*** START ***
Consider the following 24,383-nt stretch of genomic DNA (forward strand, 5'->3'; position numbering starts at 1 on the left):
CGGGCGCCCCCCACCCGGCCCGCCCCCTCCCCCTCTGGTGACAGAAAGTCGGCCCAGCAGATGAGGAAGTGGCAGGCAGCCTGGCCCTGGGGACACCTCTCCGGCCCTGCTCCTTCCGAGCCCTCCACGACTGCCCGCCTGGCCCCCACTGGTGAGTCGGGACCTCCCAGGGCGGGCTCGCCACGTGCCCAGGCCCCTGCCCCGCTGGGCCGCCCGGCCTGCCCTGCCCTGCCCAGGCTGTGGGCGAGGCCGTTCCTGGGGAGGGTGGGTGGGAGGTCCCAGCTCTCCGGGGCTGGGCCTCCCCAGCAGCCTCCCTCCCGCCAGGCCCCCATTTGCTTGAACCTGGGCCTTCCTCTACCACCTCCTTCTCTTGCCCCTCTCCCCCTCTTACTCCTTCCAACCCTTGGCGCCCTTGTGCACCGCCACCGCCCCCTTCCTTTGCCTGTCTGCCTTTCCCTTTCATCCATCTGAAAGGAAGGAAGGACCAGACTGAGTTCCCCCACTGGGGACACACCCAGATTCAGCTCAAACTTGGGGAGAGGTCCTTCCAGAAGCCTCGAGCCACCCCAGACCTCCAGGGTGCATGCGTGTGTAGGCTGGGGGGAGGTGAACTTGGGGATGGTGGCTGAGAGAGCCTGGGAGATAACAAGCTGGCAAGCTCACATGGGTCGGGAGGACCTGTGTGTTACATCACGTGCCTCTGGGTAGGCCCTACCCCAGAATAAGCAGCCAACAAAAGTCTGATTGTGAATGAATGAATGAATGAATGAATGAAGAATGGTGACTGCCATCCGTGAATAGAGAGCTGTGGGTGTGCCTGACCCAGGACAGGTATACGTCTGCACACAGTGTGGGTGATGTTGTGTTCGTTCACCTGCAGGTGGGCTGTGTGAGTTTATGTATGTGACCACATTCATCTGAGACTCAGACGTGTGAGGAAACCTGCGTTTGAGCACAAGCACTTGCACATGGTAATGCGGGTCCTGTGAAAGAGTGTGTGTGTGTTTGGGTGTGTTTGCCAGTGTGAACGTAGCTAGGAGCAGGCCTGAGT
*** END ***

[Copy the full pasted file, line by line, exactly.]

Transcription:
Consider the following 24,383-nt stretch of genomic DNA (forward strand, 5'->3'; position numbering starts at 1 on the left):
CGGGCGCCCCCCACCCGGCCCGCCCCCTCCCCCTCTGGTGACAGAAAGTCGGCCCAGCAGATGAGGAAGTGGCAGGCAGCCTGGCCCTGGGGACACCTCTCCGGCCCTGCTCCTTCCGAGCCCTCCACGACTGCCCGCCTGGCCCCCACTGGTGAGTCGGGACCTCCCAGGGCGGGCTCGCCACGTGCCCAGGCCCCTGCCCCGCTGGGCCGCCCGGCCTGCCCTGCCCTGCCCAGGCTGTGGGCGAGGCCGTTCCTGGGGAGGGTGGGTGGGAGGTCCCAGCTCTCCGGGGCTGGGCCTCCCCAGCAGCCTCCCTCCCGCCAGGCCCCCATTTGCTTGAACCTGGGCCTTCCTCTACCACCTCCTTCTCTTGCCCCTCTCCCCCTCTTACTCCTTCCAACCCTTGGCGCCCTTGTGCACCGCCACCGCCCCCTTCCTTTGCCTGTCTGCCTTTCCCTTTCATCCATCTGAAAGGAAGGAAGGACCAGACTGAGTTCCCCCACTGGGGACACACCCAGATTCAGCTCAAACTTGGGGAGAGGTCCTTCCAGAAGCCTCGAGCCACCCCAGACCTCCAGGGTGCATGCGTGTGTAGGCTGGGGGGAGGTGAACTTGGGGATGGTGGCTGAGAGAGCCTGGGAGATAACAAGCTGGCAAGCTCACATGGGTCGGGAGGACCTGTGTGTTACATCACGTGCCTCTGGGTAGGCCCTACCCCAGAATAAGCAGCCAACAAAAGTCTGATTGTGAATGAATGAATGAATGAATGAATGAAGAATGGTGACTGCCATCCGTGAATAGAGAGCTGTGGGTGTGCCTGACCCAGGACAGGTATACGTCTGCACACAGTGTGGGTGATGTTGTGTTCGTTCACCTGCAGGTGGGCTGTGTGAGTTTATGTATGTGACCACATTCATCTGAGACTCAGACGTGTGAGGAAACCTGCGTTTGAGCACAAGCACTTGCACATGGTAATGCGGGTCCTGTGAAAGAGTGTGTGTGTGTTTGGGTGTGTTTGCCAGTGTGAACGTAGCTAGGAGCAGGCCTGAGT